• Uncaring

  • How the Culture of Medicine Kills Doctors and Patients
  • By: Robert Pearl MD
  • Narrated by: James Fouhey
  • Length: 13 hrs and 17 mins
  • 4.6 out of 5 stars (63 ratings)

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Uncaring

By: Robert Pearl MD
Narrated by: James Fouhey
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Publisher's Summary

Doctors are taught how to cure people. But they don’t always know how to care for them.

Hardly anyone is happy with American health care these days. Patients are getting sicker and going bankrupt from medical bills. Doctors are burning out and making dangerous mistakes. Both parties blame our nation’s outdated and dysfunctional health care system. But that’s only part of the problem.

In this important and timely book, Dr. Robert Pearl shines a light on the unseen and often toxic culture of medicine. Today’s physicians have a surprising disdain for technology, an unhealthy obsession with status, and an increasingly complicated relationship with their patients. All of this can be traced back to their earliest experiences in medical school, where doctors inherit a set of norms, beliefs, and expectations that shape almost every decision they make, with profound consequences for the rest of us.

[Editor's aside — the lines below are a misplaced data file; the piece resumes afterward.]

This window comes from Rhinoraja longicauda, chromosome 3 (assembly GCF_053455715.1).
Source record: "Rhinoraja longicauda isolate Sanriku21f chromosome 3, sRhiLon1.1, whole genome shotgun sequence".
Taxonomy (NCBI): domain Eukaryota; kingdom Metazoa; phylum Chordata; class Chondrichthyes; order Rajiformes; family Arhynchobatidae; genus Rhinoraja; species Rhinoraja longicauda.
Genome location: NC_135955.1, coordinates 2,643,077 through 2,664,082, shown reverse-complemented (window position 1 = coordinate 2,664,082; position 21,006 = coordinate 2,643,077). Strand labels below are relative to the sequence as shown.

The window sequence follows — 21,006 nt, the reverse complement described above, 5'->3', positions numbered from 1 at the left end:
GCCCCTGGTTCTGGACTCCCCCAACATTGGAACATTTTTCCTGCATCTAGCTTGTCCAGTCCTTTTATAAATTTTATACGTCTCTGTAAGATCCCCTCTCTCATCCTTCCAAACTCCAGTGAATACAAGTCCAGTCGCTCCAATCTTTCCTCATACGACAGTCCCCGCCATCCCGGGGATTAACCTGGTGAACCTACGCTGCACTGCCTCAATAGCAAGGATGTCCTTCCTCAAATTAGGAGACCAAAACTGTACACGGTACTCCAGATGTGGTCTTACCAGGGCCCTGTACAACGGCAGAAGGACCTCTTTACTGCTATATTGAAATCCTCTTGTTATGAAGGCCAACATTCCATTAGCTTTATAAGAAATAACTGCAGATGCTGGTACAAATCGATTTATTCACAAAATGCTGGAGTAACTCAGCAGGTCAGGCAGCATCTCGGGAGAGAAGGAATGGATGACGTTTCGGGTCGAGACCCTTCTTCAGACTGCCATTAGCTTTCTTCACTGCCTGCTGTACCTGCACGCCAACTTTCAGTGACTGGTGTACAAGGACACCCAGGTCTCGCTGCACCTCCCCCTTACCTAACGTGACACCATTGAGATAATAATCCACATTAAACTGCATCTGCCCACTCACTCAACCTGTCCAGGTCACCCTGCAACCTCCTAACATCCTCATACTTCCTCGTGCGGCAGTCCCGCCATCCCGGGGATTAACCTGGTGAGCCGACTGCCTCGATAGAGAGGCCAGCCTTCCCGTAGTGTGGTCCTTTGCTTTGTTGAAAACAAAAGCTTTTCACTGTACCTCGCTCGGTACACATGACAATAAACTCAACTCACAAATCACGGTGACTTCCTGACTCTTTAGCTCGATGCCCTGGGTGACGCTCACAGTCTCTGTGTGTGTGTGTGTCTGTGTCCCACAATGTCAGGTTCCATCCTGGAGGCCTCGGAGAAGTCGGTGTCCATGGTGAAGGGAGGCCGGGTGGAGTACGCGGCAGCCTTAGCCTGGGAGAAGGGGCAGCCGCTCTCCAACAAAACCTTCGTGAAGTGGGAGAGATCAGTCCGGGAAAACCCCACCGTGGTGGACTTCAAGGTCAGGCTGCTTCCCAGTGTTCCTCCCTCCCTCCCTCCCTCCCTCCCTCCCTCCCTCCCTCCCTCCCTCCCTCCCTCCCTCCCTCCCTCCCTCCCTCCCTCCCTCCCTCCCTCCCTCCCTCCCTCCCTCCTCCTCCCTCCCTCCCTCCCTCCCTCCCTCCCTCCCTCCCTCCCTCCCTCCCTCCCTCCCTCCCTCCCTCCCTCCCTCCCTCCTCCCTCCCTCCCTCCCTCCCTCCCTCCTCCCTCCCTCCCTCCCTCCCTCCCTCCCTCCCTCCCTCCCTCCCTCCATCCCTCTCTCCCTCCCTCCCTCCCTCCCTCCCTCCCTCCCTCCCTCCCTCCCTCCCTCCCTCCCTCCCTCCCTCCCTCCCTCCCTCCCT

Uncaring draws an original and revealing portrait of what it’s actually like to be a doctor. It illuminates the complex and intimidating world of medicine for listeners, and in the end offers a clear plan to save American health care.

©2021 Robert Pearl, MD (P)2021 PublicAffairs

Critic Reviews

“No one is better qualified to write about what ails health care than Robert Pearl. Uncaring ought to trigger a rethinking of the professional culture of American medicine.” (Malcolm Gladwell, author of five New York Times best sellers) 

"In Uncaring, Dr. Robert Pearl provides an X-ray examination of the medical profession and how it has both promoted and adversely affected American healthcare. It’s deep, insightful, and can be considered the modern version of what Francis Peabody wrote almost a century ago: ‘The secret of the care of the patient is in caring for the patient.’ We need to get that back.” (Eric Topol, MD, professor at Scripps Research and author of Deep Medicine

“How do so many young doctors who enter medicine filled with idealism and the desire to do good end up decades later as cynical professionals, caring about money, prestige, success - everything but the patient? Dr. Robert Pearl, in this riveting examination of the physician culture, diagnoses the pathologies in the system that too often strips the ‘caring’ out of health care." (Elisabeth Rosenthal, editor in chief of Kaiser Health News and author of An American Sickness)

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Important to understand the current medical world

This is a love story and a critical review of the medical world by an M.D. insider. He is supportive of physicians but also critical of outcomes from the "physician culture."
I enjoyed his perspectives - and he acknowleges that some of the topics will make people reflect and be uncomfoprtable.
The worst part is that the reader mispronounces a number of medical words. Jarring to the audiobook . Interupts the train of thought.

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Peal is great writer and storyteller w much insight